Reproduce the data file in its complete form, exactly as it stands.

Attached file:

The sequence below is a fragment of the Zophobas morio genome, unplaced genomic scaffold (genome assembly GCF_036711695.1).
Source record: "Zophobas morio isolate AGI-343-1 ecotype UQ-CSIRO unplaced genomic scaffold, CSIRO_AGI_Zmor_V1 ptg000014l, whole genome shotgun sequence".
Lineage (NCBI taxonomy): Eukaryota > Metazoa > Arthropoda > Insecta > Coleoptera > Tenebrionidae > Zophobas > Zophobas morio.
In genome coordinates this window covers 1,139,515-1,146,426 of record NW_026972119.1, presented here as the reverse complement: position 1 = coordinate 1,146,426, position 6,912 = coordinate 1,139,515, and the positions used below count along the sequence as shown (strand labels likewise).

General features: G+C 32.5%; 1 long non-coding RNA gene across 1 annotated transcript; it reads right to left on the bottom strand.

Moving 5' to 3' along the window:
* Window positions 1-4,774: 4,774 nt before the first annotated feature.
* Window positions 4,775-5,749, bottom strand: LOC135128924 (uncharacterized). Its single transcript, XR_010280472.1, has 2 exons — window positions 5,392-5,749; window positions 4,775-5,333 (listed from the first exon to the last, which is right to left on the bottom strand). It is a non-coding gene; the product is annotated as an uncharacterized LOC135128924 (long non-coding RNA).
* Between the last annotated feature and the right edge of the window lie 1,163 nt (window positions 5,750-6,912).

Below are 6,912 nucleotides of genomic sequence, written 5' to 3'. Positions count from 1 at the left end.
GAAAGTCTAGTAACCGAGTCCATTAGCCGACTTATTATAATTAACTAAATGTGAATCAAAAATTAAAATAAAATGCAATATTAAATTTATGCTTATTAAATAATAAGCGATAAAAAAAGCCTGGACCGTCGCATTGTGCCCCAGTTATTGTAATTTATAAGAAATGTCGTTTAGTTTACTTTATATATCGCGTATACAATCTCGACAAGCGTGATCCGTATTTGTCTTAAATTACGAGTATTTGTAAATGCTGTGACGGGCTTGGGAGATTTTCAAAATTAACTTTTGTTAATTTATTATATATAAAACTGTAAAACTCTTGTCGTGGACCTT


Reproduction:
The sequence below is a fragment of the Zophobas morio genome, unplaced genomic scaffold (genome assembly GCF_036711695.1).
Source record: "Zophobas morio isolate AGI-343-1 ecotype UQ-CSIRO unplaced genomic scaffold, CSIRO_AGI_Zmor_V1 ptg000014l, whole genome shotgun sequence".
Lineage (NCBI taxonomy): Eukaryota > Metazoa > Arthropoda > Insecta > Coleoptera > Tenebrionidae > Zophobas > Zophobas morio.
In genome coordinates this window covers 1,139,515-1,146,426 of record NW_026972119.1, presented here as the reverse complement: position 1 = coordinate 1,146,426, position 6,912 = coordinate 1,139,515, and the positions used below count along the sequence as shown (strand labels likewise).

General features: G+C 32.5%; 1 long non-coding RNA gene across 1 annotated transcript; it reads right to left on the bottom strand.

Moving 5' to 3' along the window:
* Window positions 1-4,774: 4,774 nt before the first annotated feature.
* Window positions 4,775-5,749, bottom strand: LOC135128924 (uncharacterized). Its single transcript, XR_010280472.1, has 2 exons — window positions 5,392-5,749; window positions 4,775-5,333 (listed from the first exon to the last, which is right to left on the bottom strand). It is a non-coding gene; the product is annotated as an uncharacterized LOC135128924 (long non-coding RNA).
* Between the last annotated feature and the right edge of the window lie 1,163 nt (window positions 5,750-6,912).

Below are 6,912 nucleotides of genomic sequence, written 5' to 3'. Positions count from 1 at the left end.
GAAAGTCTAGTAACCGAGTCCATTAGCCGACTTATTATAATTAACTAAATGTGAATCAAAAATTAAAATAAAATGCAATATTAAATTTATGCTTATTAAATAATAAGCGATAAAAAAAGCCTGGACCGTCGCATTGTGCCCCAGTTATTGTAATTTATAAGAAATGTCGTTTAGTTTACTTTATATATCGCGTATACAATCTCGACAAGCGTGATCCGTATTTGTCTTAAATTACGAGTATTTGTAAATGCTGTGACGGGCTTGGGAGATTTTCAAAATTAACTTTTGTTAATTTATTATATATAAAACTGTAAAACTCTTGTCGTGGACCTT